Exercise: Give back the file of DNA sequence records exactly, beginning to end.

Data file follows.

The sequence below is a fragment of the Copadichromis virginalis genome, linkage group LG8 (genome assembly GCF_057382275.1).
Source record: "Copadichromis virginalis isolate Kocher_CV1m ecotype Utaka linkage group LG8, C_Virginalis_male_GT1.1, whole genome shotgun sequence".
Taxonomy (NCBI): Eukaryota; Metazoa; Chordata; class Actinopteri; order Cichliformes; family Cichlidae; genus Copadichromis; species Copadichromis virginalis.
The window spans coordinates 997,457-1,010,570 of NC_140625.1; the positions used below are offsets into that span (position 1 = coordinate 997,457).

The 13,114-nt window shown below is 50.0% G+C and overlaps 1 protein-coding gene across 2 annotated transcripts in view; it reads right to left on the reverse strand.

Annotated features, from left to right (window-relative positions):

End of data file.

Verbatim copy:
The sequence below is a fragment of the Copadichromis virginalis genome, linkage group LG8 (genome assembly GCF_057382275.1).
Source record: "Copadichromis virginalis isolate Kocher_CV1m ecotype Utaka linkage group LG8, C_Virginalis_male_GT1.1, whole genome shotgun sequence".
Taxonomy (NCBI): Eukaryota; Metazoa; Chordata; class Actinopteri; order Cichliformes; family Cichlidae; genus Copadichromis; species Copadichromis virginalis.
The window spans coordinates 997,457-1,010,570 of NC_140625.1; the positions used below are offsets into that span (position 1 = coordinate 997,457).

The 13,114-nt window shown below is 50.0% G+C and overlaps 1 protein-coding gene across 2 annotated transcripts in view; it reads right to left on the reverse strand.

Annotated features, from left to right (window-relative positions):